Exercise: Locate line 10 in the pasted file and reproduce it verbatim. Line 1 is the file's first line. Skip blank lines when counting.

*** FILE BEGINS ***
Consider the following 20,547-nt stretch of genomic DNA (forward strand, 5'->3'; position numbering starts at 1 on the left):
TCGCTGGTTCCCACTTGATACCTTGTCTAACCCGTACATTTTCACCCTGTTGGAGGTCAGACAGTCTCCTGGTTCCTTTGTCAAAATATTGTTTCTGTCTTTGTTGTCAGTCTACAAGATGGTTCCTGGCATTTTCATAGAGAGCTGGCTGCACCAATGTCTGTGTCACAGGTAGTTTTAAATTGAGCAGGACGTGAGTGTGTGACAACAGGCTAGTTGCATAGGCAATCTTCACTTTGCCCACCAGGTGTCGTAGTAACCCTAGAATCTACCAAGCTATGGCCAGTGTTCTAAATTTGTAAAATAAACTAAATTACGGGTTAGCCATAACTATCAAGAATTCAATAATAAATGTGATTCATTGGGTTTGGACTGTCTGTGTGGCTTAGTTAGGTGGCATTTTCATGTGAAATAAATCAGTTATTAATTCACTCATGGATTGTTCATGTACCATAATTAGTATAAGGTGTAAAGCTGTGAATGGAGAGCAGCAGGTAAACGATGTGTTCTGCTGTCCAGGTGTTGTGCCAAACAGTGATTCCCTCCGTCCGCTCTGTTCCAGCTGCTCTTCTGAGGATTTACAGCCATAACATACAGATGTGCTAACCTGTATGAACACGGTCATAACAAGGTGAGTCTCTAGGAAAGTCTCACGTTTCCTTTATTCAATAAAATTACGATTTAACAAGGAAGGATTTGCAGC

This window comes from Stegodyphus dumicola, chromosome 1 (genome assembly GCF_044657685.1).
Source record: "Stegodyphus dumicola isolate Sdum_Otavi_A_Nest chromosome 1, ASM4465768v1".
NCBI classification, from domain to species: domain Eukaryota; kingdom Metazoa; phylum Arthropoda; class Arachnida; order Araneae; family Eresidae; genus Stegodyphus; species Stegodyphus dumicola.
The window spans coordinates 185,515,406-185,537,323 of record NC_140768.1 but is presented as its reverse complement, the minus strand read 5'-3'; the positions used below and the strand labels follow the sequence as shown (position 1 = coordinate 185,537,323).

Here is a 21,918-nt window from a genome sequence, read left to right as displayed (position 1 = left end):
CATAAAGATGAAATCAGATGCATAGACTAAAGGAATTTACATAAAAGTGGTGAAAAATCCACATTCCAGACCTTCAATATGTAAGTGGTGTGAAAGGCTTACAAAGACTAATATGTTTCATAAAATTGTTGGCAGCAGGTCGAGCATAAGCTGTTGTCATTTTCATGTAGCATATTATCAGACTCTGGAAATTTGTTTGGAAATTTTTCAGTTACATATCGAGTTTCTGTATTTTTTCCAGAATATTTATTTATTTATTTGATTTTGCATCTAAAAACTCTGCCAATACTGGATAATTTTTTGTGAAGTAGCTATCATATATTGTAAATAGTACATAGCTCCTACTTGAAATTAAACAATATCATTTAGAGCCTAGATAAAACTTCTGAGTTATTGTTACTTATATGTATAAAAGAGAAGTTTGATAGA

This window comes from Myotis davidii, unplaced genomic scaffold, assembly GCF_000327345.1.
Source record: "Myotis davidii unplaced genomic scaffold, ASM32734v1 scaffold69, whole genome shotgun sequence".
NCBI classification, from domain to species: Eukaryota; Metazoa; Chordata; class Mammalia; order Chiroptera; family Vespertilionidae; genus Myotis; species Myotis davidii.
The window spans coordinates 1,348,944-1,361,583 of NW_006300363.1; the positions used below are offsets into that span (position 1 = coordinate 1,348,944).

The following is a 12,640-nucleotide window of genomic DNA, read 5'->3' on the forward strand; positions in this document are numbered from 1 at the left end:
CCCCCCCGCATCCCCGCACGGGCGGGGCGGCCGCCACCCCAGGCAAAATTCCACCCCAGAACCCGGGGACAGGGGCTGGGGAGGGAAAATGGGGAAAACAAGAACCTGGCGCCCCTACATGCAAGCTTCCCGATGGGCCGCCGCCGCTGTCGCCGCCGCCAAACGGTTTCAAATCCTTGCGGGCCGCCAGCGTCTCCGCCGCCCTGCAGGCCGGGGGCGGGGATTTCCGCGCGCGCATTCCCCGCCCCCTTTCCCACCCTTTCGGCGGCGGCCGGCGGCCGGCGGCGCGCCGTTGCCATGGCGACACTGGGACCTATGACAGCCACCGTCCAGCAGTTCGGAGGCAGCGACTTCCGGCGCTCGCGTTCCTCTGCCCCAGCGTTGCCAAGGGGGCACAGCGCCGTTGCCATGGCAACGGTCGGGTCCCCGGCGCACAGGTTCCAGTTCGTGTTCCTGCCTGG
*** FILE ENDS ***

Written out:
Source record: "Myotis davidii unplaced genomic scaffold, ASM32734v1 scaffold69, whole genome shotgun sequence".